Plants shrub-like to subarboreous, usually densely clumping; rhizomes pachymorph, necks similar in length, up to 30 cm. Culms in a single dense to loose clump (unicespitose), to 7 m tall and 3.5 cm in diam., erect or curving at base, apically nodding to pendulous; internodes to 50 cm, terete, usually finely ridged, without fine purple spots, usually blue-grey with light persistent wax, matt or becoming glossy, usually partially setose or pubescent, especially at top; nodes scarcely to moderately raised. Branches 3--7 per mid-culm node at first, above promontory, subequal, deflexed, or basally erect but arching out, lateral branch axes lacking subtending sheaths; buds at mid-culm lanceolate, with 2 often very tall, single-keeled bracts, open at front (closed at culm base), 3--9 initials visible within. Culm sheaths usually long-triangular, papery and deciduous (rarely oblong, thickened and persistent); blades long, reflexed, deciduous. Leaf sheaths usually persistent; blade usually matt, thin, venation distinctly tessellate, either persistent or deciduous in winter. Synflorescence ebracteate, semelauctant; branching paniculate, erect, never unilateral, usually long-exserted from narrow subtending sheath, often fasciculate in dense panicles. Spikelets several-flowered; glumes basally loose, and frequently subtending reduced non-viable buds. Stamens 3. Stigmas 3. Named after Norman L. Bor, forester and grass taxonomist of the Indian Forest Service and the Royal Botanic Gardens Kew.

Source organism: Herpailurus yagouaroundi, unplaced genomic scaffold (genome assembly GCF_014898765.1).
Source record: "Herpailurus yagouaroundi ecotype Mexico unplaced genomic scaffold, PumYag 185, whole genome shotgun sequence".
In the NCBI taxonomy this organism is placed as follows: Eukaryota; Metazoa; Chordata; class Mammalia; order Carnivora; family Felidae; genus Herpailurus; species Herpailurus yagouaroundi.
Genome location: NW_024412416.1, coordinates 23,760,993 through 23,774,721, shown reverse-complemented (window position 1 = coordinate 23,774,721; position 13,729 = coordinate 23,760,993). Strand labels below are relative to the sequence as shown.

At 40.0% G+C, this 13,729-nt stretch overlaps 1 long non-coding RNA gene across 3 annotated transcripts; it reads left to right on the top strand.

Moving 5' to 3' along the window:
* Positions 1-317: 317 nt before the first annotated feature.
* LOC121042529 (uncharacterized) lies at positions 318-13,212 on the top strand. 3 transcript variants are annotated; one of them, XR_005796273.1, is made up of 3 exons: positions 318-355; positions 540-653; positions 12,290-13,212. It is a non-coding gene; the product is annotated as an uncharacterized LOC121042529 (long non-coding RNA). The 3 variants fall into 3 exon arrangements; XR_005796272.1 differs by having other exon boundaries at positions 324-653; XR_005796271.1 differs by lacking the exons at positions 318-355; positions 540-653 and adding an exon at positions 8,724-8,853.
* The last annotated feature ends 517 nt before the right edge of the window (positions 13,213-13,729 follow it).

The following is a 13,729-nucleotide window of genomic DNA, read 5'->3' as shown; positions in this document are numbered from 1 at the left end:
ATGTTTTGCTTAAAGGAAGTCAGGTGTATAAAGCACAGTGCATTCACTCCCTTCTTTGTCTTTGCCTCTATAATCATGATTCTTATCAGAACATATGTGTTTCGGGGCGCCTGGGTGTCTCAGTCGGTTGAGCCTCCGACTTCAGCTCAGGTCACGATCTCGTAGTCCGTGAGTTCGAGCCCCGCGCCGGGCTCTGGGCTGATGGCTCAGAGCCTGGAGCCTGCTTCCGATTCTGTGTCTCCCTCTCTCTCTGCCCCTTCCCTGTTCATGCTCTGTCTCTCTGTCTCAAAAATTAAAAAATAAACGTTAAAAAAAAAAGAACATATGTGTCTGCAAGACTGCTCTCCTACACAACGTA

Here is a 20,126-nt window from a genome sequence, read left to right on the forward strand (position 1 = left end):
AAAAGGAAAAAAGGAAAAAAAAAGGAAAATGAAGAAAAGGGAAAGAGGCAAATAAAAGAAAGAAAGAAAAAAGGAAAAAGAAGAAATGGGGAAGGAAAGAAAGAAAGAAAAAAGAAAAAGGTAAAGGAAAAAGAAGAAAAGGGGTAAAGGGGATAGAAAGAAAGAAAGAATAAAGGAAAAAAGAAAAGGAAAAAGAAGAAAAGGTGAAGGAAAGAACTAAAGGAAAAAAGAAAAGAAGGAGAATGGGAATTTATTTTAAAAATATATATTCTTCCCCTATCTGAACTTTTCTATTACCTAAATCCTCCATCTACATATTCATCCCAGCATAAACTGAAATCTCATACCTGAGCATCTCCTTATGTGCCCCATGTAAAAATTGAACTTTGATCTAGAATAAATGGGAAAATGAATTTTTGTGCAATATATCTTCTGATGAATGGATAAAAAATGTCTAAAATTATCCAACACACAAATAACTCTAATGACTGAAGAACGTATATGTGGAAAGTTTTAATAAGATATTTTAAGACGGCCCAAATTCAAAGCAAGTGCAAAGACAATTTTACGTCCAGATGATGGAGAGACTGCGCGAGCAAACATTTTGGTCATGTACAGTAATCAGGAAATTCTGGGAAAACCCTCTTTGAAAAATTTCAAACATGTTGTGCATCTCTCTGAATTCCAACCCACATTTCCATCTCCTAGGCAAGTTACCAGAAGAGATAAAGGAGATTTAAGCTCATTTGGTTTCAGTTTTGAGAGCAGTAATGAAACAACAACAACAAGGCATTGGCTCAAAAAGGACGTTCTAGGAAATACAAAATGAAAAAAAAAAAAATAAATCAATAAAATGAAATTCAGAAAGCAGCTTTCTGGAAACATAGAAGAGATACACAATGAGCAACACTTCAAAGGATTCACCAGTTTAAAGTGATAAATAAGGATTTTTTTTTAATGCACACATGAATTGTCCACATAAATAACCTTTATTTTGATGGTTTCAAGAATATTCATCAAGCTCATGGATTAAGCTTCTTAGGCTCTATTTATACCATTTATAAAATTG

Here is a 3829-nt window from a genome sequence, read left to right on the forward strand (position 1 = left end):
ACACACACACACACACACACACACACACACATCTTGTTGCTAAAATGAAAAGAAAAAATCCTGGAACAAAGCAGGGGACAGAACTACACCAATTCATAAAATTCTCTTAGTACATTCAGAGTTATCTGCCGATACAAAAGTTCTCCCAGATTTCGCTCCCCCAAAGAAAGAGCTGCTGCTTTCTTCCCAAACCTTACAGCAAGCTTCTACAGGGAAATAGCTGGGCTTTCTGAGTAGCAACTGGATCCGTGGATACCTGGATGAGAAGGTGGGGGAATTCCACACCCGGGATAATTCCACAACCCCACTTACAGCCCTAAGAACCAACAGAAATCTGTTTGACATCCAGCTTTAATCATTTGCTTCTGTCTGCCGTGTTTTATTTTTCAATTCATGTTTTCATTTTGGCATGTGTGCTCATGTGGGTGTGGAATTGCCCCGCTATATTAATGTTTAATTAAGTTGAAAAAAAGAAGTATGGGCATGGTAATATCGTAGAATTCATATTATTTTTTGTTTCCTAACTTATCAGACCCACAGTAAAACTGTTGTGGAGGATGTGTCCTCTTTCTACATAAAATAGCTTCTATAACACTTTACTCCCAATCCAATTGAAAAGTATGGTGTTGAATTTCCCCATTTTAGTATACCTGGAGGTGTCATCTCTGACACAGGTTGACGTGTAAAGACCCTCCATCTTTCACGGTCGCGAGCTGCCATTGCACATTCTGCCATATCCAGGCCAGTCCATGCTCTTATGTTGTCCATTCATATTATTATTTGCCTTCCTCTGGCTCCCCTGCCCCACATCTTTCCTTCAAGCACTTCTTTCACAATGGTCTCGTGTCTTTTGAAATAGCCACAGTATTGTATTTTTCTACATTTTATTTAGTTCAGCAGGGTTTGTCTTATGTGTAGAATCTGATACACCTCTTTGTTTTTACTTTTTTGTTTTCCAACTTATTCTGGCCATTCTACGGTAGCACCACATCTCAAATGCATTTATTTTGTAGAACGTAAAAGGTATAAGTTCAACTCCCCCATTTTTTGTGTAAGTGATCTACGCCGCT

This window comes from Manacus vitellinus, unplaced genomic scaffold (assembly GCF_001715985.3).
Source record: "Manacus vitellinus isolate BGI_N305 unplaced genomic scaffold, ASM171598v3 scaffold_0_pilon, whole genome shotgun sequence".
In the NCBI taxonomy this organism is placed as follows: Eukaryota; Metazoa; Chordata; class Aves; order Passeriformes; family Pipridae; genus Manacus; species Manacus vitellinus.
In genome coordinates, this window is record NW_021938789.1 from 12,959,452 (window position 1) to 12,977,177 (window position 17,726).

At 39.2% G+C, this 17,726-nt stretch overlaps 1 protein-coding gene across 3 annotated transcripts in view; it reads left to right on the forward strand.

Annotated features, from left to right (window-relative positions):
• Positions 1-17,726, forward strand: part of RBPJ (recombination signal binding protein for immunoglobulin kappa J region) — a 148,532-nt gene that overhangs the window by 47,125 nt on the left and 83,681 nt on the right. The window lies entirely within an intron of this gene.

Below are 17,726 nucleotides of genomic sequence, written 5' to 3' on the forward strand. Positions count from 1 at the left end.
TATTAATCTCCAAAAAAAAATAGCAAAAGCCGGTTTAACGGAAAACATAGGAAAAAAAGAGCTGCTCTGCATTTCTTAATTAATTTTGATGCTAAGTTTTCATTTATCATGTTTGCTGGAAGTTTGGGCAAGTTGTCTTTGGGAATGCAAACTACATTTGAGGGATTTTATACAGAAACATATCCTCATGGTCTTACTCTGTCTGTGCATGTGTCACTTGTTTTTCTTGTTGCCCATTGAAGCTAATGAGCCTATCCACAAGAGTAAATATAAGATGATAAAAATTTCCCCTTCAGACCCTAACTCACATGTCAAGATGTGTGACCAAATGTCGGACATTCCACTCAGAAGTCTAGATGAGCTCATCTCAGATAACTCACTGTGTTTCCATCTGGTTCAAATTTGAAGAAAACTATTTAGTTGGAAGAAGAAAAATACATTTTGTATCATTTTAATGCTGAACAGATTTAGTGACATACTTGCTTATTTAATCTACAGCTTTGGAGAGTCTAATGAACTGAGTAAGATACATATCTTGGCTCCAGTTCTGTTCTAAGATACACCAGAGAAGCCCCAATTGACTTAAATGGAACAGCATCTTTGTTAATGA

Borinda is a temperate to subtropical genus that currently contains about 20 species, native to the Sino-Himalayan mountains from C Nepal to N Vietnam and W Sichuan. Many species have high local economic value and great horticultural potential. They are often indigenous to dwindling forest areas or individual mountain tops, and are thus potentially threatened with extinction as forests are cleared and climate change pushes species up the mountains.
Unlike Fargesia, the flowers are in panicles, never in tight racemes. The leaves are usually thinner, less glossy, and lighter green. The culms of Borinda are usually finely ridged, without spots, often scabrous or hairy, in contrast to culms of Fargesia. The culm sheaths are either longer and more triangular than Fargesia, or more thickened and persistent in species with very deciduous leaf blades. Similar to Yushania as well, but the rhizome necks are shorter and more consistent in length, producing single clumps and not running, and the leaf blades are arranged in a more regular fashion.